Botany lecture notes

Enzymes in Plant Pathogenesis (Host Parasite Interactions-Part I)


Host Parasite Interactions

(Plant-Pathogen Interaction Part I: Enzymes in Plant Pathology)


What are the enzymes involved in pathogenesis (plant pathology)?

Most of the fungal and bacterial parasites produce many enzymes that degrade the plant materials in vivo. Enzymes involved in pathogenesis or virulence (process of disease initiation) includes both constitutive and inducible enzymes.

(1). Constitutive enzymes are those enzymes which are present all the time in the cells.

(2). Inducible enzymes are those enzymes which are produced only when they are needed by the cells in response to certain internal or external stimuli.

Important classes of enzymes involved in pathogenesis are:

(1). Cutinases

(2). Pectinases

(3). Cellulases

(4). Hemicellulases

(5). Ligninases

(6). Lipases

(7). Proteinases

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biological chemistry

Enzyme Regulation Mechanisms: The Molecular Methods to Regulate Enzymes and Enzymatic Acitvity


what are regulatory enzymes

What are enzymes?

Ø  All living organisms in the world should possess TWO fundamental properties

Ø  They are:

(1). Must be able to self-replicate

(2). Must be able to catalyze chemical reactions efficiently and selectively

Ø  Enzymes are the molecules which enables each living entity to do these two fundamental activities

Ø  Enzymes are better known as biological catalysts

Ø  Almost all enzymes are highly specialized proteins

Ø  Ribozymes: RNA molecules with catalytic properties

Ø  Abzymes: antibodies with catalytic properties

What is enzyme regulation?

Ø  Enzyme regulation definition: “Process, by which cells can turn on, turn off, or modulate the activities of various metabolic pathways by regulating the activity of enzyme”

Ø  Enzymes have extraordinary catalytic power

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biological chemistry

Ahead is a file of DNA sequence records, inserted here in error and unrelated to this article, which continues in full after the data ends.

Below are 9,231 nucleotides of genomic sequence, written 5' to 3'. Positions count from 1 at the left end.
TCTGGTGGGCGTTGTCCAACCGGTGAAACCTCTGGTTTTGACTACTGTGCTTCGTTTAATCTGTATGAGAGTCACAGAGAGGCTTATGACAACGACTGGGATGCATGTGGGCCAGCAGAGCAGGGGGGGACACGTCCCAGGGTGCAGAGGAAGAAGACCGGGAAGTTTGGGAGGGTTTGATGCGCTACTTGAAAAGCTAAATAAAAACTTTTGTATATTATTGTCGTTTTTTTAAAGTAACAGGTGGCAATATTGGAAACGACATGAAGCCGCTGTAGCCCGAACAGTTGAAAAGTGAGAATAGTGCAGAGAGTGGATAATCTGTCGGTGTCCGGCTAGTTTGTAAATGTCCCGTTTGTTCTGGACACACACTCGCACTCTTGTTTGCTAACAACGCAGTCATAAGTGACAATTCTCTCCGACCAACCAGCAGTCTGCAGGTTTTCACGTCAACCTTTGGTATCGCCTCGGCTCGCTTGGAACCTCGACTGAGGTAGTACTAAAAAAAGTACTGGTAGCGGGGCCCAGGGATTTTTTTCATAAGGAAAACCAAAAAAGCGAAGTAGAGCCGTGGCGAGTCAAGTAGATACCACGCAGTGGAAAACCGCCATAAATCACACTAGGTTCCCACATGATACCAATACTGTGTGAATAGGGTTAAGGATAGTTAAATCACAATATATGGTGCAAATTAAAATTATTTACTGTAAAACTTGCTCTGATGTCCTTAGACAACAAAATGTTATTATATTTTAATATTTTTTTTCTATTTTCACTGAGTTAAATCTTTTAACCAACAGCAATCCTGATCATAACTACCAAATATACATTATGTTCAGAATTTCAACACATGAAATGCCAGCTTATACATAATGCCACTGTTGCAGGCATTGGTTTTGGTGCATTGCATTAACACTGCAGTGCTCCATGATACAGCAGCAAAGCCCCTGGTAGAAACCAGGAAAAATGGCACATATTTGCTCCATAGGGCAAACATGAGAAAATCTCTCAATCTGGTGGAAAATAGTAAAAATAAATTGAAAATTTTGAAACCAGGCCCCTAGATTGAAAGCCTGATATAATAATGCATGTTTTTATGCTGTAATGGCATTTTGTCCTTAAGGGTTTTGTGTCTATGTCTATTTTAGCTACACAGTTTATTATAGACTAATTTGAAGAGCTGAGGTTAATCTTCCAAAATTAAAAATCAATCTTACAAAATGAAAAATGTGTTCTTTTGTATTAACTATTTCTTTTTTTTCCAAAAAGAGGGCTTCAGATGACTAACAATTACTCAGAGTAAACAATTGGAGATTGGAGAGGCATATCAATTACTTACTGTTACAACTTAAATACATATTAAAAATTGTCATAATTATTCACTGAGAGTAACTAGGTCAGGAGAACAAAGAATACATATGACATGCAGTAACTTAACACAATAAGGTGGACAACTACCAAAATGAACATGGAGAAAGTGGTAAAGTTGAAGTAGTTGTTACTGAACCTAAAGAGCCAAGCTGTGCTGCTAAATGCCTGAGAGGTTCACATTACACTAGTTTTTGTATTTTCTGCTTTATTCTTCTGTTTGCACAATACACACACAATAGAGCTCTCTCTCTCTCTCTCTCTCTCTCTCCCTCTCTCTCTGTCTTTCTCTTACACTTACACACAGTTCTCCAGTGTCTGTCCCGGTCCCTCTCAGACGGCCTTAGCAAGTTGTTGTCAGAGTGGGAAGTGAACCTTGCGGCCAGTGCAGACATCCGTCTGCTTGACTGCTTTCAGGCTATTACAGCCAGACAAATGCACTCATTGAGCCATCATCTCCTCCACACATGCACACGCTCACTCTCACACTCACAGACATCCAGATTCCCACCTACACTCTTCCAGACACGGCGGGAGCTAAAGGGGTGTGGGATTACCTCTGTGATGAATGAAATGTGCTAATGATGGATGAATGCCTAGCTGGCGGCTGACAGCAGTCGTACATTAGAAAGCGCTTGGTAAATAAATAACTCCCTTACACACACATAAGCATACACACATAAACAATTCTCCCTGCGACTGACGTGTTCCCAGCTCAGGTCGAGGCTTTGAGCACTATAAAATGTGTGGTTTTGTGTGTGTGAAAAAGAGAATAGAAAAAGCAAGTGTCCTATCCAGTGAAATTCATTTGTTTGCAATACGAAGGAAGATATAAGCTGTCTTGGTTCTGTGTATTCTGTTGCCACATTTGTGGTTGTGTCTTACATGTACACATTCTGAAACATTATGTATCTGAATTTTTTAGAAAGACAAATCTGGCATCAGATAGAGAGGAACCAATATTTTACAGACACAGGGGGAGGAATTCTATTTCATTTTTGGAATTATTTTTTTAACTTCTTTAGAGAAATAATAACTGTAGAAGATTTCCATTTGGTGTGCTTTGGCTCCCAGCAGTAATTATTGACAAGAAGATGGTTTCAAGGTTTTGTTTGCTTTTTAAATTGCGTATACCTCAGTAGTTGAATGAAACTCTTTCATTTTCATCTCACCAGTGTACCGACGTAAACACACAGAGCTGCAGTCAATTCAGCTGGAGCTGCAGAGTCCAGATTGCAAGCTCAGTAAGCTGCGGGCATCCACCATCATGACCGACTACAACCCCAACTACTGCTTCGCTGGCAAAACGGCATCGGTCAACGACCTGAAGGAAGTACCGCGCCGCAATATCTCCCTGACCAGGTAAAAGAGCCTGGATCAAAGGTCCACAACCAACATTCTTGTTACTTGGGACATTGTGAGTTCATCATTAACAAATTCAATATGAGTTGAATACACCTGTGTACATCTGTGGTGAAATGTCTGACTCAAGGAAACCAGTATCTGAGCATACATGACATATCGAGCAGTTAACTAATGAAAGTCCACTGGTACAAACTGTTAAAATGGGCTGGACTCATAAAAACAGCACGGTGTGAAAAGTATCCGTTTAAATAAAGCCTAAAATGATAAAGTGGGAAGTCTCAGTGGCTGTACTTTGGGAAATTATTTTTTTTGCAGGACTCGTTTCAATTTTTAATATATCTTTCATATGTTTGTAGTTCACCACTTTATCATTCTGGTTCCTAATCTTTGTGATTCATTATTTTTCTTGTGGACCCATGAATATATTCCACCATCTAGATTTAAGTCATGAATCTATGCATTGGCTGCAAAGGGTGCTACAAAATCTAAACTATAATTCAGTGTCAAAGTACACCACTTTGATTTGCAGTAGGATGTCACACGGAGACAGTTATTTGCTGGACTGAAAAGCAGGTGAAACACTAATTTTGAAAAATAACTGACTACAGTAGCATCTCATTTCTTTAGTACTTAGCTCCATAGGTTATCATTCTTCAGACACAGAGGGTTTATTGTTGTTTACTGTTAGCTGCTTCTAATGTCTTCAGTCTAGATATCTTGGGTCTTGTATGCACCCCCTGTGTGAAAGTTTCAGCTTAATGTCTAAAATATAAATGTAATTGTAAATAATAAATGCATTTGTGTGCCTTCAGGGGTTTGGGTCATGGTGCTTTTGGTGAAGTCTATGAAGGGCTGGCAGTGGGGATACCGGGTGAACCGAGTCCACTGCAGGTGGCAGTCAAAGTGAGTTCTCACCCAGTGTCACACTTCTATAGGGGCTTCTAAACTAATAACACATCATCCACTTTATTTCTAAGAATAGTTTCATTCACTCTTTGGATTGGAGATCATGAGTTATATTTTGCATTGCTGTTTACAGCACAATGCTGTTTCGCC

Enzyme Specificity (Biochemistry Lecture Notes)


Biochemistry of Enzyme Substrate Specificity and its Classification With Examples

.“There is more to life than increasing its speed…”

                                                                                    Mahatma Gandhi


Enzymes are biological catalysts. They accelerate the rate of metabolic reactions in the cells by reducing the activation energy of the reactants. Almost all enzymes are specialized proteins with definite structural conformations.

Important characteristic features of enzyme are:

1. Catalytic Power (ratio of enzyme catalyzed rate of a reaction to the un-catalyzed rate)

2. Regulation (control of enzymatic reaction)

3. Specificity (Selectivity of enzyme to their substrate)

What is enzyme specificity?

Specificity is the ability of an enzyme to choose exact substrate from a group of similar chemical molecules. The specificity is actually a molecular recognition mechanism and it operates through the structural and conformational complementarity between enzyme and substrate. Enzymes show different degrees of specificity towards their substrate.

how enzyme and substrate binds .. conformational asymmetry of enzyme and substrate

The specificity shown by enzymes are grouped into 6 categories

1.  Bond specificity

2.  Group specificity

3.  Substrate specificity

4.  Stereo specificity (Optical specificity)

5.  Geometrical specificity

6.  Co-factor specificity

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Biotechnology Lecture Notes

Enzyme Immobilization Methods and Applications (Biotechnology Lecture Notes)

Methods & Applications of Enzyme & Whole Cell Immobilization
(Advantages and Disadvantages of Enzyme Immobilization; Matrix/Supports Used in Enzyme Immobilization)


What is enzyme immobilization?

Immobilization is defined as the imprisonment of cell or enzyme in a distinct support or matrix. The support or matrix on which the enzymes are immobilized allows the exchange of medium containing substrate or effector or inhibitor molecules. The practice of immobilization of cells is very old and the first immobilized enzyme was amino acylase of Aspergillus oryzae for the production of L-amino acids in Japan. 

Advantages of immobilized enzymes:

(1).   Increased functional efficiency of enzyme

(2).   Enhanced reproducibility of the process they are undertaking

(3).   Reuse of enzyme

(4).   Continuous use of enzyme

(5).   Less labour input in the processes

(6).   Saving in capital cost and investment of the process

(7).   Minimum reaction time

(8).   Less chance of contamination in products

(9).   More stability of products

(10). Stable supply of products in the market

(11). Improved process control

(12). High enzyme substrate ratio

Disadvantages of enzyme immobilization:

(1).  Even though there are many advantages of immobilized enzymes, there are some disadvantages also.

(2).  High cost for the isolation, purification and recovery of active enzyme (most important disadvantage)

(3).  Industrial applications are limited and only very few industries are using immobilized enzymes or immobilized whole cells.

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